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Leaking pressure relief valve. Help!

Discussion in 'Plumbing and Central Heating' started by orval, 7 Feb 2013.

  1. orval

    orval

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    Hi,

    I have a CH system with a boiler that is integral to a Rayburn cooker (gas.) The system has a pressure relief valve rated at 2 bar, as per Rayburn's instructions. The fitter thought this was an unusual rating and apparently the value was hard to find.

    The system has been in for about a year and I've had various problems with leaks. I thought I'd got them sorted but now there is a constant drip coming from this valve. I'm certain the system has never been anywhere near 2 bar, but I don't know why it has suddenly started.

    I've been on the guy that installed the system, but he's unavailable for the next few days. (He's always been less than helpful.) He asked me to take a picture, which I did, but he's not replied yet.

    I'm hoping someone here can help! I'm having to top up the system every half an hour or so at the moment :(

    Here's the photo:

    [​IMG]

    Cheers,
    orval
     
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  3. orval

    orval

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    Ok so I contacted the manufacturer and they said:

    "I can confirm that it has indeed been installed upside down and that the valve will not work correctly in this orientation. It can only be installed right way up. It can be turned, though be aware that there may be debris now caught between the disc and seat and this may cause the valve to function incorrectly or still leak."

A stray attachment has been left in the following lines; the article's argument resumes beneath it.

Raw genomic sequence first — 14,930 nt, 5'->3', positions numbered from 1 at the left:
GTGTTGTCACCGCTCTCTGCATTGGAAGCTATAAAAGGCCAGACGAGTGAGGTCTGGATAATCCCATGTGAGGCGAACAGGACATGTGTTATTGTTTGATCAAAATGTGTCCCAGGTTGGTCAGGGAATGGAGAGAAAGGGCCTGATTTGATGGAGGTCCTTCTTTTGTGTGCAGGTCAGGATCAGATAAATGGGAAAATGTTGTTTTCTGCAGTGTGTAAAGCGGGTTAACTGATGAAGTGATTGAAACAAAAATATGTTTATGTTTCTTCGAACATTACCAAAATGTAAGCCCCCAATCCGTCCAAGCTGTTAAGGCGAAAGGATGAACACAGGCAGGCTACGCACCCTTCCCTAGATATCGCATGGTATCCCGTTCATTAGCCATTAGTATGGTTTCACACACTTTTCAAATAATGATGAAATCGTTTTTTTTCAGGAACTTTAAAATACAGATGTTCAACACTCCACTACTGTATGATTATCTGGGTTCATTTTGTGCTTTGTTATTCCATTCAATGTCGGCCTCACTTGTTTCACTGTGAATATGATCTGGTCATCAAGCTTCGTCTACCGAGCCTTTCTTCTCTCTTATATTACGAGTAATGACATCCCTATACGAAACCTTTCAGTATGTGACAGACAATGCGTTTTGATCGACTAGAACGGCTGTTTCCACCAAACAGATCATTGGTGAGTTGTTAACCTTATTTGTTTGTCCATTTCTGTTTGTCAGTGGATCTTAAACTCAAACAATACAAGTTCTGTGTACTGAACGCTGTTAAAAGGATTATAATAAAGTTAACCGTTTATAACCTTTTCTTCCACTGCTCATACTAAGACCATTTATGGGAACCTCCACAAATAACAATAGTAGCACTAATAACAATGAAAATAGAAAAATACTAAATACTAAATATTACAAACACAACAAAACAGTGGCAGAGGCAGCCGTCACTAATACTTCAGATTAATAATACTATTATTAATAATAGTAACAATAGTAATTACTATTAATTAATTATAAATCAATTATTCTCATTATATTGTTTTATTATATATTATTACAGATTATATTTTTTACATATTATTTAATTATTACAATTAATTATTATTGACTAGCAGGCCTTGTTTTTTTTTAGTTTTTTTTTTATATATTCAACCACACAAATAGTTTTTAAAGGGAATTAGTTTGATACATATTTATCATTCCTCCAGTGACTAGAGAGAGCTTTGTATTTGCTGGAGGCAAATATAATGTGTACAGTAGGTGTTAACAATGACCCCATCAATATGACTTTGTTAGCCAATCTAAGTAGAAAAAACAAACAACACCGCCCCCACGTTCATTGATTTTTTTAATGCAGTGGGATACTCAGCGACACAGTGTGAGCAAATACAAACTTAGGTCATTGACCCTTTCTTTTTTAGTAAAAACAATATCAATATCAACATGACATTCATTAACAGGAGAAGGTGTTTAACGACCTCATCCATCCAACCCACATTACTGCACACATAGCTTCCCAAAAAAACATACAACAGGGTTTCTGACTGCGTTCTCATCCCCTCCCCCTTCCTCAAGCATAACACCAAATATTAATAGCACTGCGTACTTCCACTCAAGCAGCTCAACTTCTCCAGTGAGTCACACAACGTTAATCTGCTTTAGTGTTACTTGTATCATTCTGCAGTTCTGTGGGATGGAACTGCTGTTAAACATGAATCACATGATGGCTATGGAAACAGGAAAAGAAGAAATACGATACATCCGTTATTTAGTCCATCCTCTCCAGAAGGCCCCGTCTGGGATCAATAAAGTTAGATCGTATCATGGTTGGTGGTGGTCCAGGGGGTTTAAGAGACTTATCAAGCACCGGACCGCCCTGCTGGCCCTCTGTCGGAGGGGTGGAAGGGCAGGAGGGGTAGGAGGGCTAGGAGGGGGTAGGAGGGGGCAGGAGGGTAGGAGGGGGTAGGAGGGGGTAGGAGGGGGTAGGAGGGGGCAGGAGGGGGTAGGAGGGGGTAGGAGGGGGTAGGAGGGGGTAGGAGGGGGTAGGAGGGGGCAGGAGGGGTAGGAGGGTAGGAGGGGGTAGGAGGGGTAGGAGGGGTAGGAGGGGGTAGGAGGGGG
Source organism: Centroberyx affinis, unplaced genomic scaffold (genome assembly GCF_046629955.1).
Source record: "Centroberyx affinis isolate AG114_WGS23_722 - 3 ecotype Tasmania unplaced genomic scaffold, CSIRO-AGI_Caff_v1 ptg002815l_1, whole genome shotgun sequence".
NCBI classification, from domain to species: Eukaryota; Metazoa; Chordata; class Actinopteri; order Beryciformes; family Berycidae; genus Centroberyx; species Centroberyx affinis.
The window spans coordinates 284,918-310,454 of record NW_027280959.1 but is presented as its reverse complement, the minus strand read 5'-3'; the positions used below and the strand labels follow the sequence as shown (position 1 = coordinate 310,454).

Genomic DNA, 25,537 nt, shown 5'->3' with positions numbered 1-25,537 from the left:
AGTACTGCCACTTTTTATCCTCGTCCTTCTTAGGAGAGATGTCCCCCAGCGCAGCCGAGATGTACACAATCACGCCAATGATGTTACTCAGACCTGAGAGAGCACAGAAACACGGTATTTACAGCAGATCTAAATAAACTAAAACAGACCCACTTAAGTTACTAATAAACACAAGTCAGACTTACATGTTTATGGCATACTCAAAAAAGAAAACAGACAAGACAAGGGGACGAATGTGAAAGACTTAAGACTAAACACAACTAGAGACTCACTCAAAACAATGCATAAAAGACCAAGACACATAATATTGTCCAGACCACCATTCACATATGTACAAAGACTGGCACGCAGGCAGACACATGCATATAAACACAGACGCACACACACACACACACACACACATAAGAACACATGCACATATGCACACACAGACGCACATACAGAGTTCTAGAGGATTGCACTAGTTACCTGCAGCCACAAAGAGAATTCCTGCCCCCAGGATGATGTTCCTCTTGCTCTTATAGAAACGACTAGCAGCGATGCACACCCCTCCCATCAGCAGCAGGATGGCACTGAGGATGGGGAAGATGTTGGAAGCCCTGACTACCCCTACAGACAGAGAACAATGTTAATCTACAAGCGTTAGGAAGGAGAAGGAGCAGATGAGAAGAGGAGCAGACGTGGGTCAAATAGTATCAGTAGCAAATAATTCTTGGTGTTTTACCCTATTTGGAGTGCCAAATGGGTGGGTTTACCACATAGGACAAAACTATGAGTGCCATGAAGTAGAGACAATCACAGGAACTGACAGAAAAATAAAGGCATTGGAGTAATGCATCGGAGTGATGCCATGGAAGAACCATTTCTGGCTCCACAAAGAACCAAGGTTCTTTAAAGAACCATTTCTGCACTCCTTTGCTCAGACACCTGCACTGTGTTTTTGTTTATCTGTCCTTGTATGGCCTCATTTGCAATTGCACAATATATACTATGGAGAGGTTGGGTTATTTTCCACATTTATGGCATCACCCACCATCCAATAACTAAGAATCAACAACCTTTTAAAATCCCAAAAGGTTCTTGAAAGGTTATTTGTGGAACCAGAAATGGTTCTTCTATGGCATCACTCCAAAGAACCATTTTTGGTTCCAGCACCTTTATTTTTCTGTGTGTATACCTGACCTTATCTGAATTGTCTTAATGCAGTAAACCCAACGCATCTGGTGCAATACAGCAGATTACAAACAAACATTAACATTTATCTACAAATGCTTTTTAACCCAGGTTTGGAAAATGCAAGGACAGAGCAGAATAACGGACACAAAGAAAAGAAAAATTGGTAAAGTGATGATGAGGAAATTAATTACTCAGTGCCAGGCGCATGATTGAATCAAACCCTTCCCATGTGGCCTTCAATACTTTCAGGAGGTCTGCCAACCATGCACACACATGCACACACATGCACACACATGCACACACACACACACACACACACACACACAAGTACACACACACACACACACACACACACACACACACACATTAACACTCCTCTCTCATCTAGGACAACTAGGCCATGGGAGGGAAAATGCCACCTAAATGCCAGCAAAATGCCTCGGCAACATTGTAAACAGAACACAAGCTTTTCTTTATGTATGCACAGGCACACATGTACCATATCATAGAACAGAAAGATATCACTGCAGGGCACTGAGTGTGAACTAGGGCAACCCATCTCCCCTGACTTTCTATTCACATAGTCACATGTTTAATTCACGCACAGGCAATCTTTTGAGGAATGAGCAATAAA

So basically I need a new one.

    Does anyone know where to get a 2 bar pressure relief valve?

    Thanks,
    orval
     
  4. onecog

    onecog

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    That type of valve is £130 up depending on the thread size....ouch.
    Does it have to be that type of valve ?
    Aerohydraulics on 01555 893626 sell them.
     
  5. muggles

    muggles

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  6. orval

    orval

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    Yes. See item (b) on page 18 of the installation manual.
     
  7. orval

    orval

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    It appears that the original one installed was £96 + VAT. So with that and the mention of £130 I don't understand how the Honeywell one is only £22. It can't be the same kind of thing can it?

    Having half inch in would only effect the flow-rate not the pressure, so I guess it would be okay, given that there shouldn't be any flow!?
     
  8. orval

    orval

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    Damn. The Honeywell one needs to be installed "in the cold water supply pipework before the water heater". I need a valve that can sit on the flow from the boiler. Maybe that's why they are so expensive.
     
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